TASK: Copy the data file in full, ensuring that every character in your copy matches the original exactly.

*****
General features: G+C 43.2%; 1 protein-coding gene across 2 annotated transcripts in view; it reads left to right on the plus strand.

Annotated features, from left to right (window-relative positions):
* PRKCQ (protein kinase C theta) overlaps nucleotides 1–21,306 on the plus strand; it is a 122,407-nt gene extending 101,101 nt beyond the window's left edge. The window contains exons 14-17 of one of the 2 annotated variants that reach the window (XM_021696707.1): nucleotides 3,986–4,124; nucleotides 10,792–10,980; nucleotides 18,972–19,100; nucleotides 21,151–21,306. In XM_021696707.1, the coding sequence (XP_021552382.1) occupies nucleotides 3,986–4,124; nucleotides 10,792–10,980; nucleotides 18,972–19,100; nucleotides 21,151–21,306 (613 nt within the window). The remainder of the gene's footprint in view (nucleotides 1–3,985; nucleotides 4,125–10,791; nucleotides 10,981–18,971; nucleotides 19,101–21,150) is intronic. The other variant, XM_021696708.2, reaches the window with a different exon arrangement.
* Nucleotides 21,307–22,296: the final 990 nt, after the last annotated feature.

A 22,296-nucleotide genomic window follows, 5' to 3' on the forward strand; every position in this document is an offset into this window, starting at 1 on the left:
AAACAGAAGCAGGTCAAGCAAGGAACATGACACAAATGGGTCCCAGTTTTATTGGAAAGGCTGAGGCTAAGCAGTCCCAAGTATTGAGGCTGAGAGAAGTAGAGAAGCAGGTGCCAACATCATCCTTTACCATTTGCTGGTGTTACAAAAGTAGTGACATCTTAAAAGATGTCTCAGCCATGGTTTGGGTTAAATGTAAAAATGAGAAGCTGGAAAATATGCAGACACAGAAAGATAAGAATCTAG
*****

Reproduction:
General features: G+C 43.2%; 1 protein-coding gene across 2 annotated transcripts in view; it reads left to right on the plus strand.

Annotated features, from left to right (window-relative positions):
* PRKCQ (protein kinase C theta) overlaps nucleotides 1–21,306 on the plus strand; it is a 122,407-nt gene extending 101,101 nt beyond the window's left edge. The window contains exons 14-17 of one of the 2 annotated variants that reach the window (XM_021696707.1): nucleotides 3,986–4,124; nucleotides 10,792–10,980; nucleotides 18,972–19,100; nucleotides 21,151–21,306. In XM_021696707.1, the coding sequence (XP_021552382.1) occupies nucleotides 3,986–4,124; nucleotides 10,792–10,980; nucleotides 18,972–19,100; nucleotides 21,151–21,306 (613 nt within the window). The remainder of the gene's footprint in view (nucleotides 1–3,985; nucleotides 4,125–10,791; nucleotides 10,981–18,971; nucleotides 19,101–21,150) is intronic. The other variant, XM_021696708.2, reaches the window with a different exon arrangement.
* Nucleotides 21,307–22,296: the final 990 nt, after the last annotated feature.

A 22,296-nucleotide genomic window follows, 5' to 3' on the forward strand; every position in this document is an offset into this window, starting at 1 on the left:
AAACAGAAGCAGGTCAAGCAAGGAACATGACACAAATGGGTCCCAGTTTTATTGGAAAGGCTGAGGCTAAGCAGTCCCAAGTATTGAGGCTGAGAGAAGTAGAGAAGCAGGTGCCAACATCATCCTTTACCATTTGCTGGTGTTACAAAAGTAGTGACATCTTAAAAGATGTCTCAGCCATGGTTTGGGTTAAATGTAAAAATGAGAAGCTGGAAAATATGCAGACACAGAAAGATAAGAATCTAG